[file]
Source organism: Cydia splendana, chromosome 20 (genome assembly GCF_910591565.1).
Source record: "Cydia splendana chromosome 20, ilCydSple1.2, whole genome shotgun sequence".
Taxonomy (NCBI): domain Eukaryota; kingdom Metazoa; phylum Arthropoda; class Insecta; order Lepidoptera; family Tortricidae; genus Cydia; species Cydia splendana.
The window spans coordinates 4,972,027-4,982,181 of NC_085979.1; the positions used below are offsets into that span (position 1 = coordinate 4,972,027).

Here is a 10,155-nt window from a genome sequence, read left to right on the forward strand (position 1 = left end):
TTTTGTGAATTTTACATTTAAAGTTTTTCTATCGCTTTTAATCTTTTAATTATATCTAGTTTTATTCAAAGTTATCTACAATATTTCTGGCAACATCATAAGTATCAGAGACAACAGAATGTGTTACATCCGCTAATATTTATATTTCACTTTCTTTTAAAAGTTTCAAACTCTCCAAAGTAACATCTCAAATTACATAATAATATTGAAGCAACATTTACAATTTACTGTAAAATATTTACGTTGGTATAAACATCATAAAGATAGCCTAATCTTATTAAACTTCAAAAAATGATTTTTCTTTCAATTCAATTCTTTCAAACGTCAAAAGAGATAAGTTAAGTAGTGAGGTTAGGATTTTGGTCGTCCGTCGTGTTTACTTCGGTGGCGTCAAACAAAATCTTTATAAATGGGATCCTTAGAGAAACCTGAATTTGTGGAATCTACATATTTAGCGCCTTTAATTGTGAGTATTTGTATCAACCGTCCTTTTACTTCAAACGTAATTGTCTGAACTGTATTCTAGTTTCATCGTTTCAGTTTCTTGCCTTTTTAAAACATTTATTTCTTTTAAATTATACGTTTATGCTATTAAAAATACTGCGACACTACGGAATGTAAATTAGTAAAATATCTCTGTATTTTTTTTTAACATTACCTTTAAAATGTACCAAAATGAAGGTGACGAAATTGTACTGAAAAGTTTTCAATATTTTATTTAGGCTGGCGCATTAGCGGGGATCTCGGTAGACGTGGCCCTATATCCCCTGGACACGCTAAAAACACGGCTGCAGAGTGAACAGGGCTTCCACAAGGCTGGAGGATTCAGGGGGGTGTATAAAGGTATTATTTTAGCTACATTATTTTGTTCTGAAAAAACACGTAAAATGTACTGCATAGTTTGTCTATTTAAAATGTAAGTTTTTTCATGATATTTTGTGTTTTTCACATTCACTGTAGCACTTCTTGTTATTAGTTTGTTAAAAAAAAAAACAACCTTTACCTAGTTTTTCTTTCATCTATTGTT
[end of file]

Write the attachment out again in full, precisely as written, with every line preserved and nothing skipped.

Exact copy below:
Source organism: Cydia splendana, chromosome 20 (genome assembly GCF_910591565.1).
Source record: "Cydia splendana chromosome 20, ilCydSple1.2, whole genome shotgun sequence".
Taxonomy (NCBI): domain Eukaryota; kingdom Metazoa; phylum Arthropoda; class Insecta; order Lepidoptera; family Tortricidae; genus Cydia; species Cydia splendana.
The window spans coordinates 4,972,027-4,982,181 of NC_085979.1; the positions used below are offsets into that span (position 1 = coordinate 4,972,027).

Here is a 10,155-nt window from a genome sequence, read left to right on the forward strand (position 1 = left end):
TTTTGTGAATTTTACATTTAAAGTTTTTCTATCGCTTTTAATCTTTTAATTATATCTAGTTTTATTCAAAGTTATCTACAATATTTCTGGCAACATCATAAGTATCAGAGACAACAGAATGTGTTACATCCGCTAATATTTATATTTCACTTTCTTTTAAAAGTTTCAAACTCTCCAAAGTAACATCTCAAATTACATAATAATATTGAAGCAACATTTACAATTTACTGTAAAATATTTACGTTGGTATAAACATCATAAAGATAGCCTAATCTTATTAAACTTCAAAAAATGATTTTTCTTTCAATTCAATTCTTTCAAACGTCAAAAGAGATAAGTTAAGTAGTGAGGTTAGGATTTTGGTCGTCCGTCGTGTTTACTTCGGTGGCGTCAAACAAAATCTTTATAAATGGGATCCTTAGAGAAACCTGAATTTGTGGAATCTACATATTTAGCGCCTTTAATTGTGAGTATTTGTATCAACCGTCCTTTTACTTCAAACGTAATTGTCTGAACTGTATTCTAGTTTCATCGTTTCAGTTTCTTGCCTTTTTAAAACATTTATTTCTTTTAAATTATACGTTTATGCTATTAAAAATACTGCGACACTACGGAATGTAAATTAGTAAAATATCTCTGTATTTTTTTTTAACATTACCTTTAAAATGTACCAAAATGAAGGTGACGAAATTGTACTGAAAAGTTTTCAATATTTTATTTAGGCTGGCGCATTAGCGGGGATCTCGGTAGACGTGGCCCTATATCCCCTGGACACGCTAAAAACACGGCTGCAGAGTGAACAGGGCTTCCACAAGGCTGGAGGATTCAGGGGGGTGTATAAAGGTATTATTTTAGCTACATTATTTTGTTCTGAAAAAACACGTAAAATGTACTGCATAGTTTGTCTATTTAAAATGTAAGTTTTTTCATGATATTTTGTGTTTTTCACATTCACTGTAGCACTTCTTGTTATTAGTTTGTTAAAAAAAAAAACAACCTTTACCTAGTTTTTCTTTCATCTATTGTT